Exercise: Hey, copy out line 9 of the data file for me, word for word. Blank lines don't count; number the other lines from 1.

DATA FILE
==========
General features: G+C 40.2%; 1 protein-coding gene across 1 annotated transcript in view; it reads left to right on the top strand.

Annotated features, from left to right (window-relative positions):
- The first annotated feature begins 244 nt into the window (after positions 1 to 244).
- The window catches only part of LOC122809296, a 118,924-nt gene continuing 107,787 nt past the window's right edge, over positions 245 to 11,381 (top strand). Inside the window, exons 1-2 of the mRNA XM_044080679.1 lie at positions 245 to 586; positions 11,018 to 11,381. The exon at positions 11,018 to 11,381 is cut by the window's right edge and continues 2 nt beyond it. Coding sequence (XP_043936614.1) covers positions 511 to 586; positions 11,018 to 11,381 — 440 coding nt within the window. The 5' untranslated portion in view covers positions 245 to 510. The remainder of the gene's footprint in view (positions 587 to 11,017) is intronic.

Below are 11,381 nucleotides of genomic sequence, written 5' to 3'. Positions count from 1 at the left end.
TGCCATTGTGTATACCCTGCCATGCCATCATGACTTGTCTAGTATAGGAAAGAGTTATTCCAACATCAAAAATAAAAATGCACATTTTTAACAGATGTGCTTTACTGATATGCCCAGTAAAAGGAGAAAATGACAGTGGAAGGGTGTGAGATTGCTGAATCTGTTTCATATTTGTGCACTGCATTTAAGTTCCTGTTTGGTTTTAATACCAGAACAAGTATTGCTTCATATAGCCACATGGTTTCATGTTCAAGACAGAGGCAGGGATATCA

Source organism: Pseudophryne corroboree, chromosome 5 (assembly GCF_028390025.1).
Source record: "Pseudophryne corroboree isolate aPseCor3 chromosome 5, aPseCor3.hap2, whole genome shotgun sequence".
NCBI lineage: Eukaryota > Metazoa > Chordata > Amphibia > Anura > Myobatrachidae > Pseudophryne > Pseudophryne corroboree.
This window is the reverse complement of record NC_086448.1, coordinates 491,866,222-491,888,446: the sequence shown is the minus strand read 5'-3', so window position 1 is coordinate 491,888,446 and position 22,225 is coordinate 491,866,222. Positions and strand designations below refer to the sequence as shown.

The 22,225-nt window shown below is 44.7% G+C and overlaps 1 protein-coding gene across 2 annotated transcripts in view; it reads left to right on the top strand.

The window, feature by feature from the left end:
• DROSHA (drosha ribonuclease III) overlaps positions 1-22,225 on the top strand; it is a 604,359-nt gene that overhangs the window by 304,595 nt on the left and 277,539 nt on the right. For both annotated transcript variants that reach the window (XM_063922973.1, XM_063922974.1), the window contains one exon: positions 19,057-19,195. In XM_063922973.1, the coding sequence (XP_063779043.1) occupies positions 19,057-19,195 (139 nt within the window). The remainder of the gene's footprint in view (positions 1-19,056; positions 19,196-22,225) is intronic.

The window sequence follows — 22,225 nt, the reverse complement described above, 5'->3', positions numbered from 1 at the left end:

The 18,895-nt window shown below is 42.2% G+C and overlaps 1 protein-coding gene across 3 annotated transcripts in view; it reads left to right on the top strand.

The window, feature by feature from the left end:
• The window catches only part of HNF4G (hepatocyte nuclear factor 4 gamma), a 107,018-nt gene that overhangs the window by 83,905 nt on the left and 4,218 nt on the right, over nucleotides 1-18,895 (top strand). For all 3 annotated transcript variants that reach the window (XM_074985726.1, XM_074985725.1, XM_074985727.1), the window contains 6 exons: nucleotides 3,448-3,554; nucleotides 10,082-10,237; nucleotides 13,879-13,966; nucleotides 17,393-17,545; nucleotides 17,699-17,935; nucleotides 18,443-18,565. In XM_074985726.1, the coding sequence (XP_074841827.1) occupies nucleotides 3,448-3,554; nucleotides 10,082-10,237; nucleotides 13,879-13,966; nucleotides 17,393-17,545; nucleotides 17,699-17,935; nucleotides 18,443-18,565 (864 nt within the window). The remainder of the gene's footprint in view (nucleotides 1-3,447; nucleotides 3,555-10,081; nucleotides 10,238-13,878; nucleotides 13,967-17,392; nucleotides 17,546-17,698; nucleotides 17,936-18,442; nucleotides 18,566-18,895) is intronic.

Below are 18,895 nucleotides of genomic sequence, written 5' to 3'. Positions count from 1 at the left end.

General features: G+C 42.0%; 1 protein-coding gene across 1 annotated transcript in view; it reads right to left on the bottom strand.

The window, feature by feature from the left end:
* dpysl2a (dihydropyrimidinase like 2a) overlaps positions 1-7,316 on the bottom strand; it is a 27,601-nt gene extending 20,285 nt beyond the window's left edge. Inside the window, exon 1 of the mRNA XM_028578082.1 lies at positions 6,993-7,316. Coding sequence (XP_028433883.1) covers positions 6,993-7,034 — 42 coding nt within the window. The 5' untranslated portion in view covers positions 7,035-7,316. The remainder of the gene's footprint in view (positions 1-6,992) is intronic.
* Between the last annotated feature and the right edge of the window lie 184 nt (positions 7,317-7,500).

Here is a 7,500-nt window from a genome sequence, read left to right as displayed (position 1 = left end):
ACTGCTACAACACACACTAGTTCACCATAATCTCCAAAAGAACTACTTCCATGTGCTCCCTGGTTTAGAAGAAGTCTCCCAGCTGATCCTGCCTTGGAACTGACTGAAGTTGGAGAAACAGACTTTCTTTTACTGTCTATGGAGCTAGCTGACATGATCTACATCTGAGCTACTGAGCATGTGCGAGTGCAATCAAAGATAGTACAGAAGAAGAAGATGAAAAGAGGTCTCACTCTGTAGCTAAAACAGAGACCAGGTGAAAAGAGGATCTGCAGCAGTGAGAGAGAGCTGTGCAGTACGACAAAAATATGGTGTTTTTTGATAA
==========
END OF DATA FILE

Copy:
NCBI lineage: Eukaryota > Metazoa > Chordata > Amphibia > Anura > Myobatrachidae > Pseudophryne > Pseudophryne corroboree.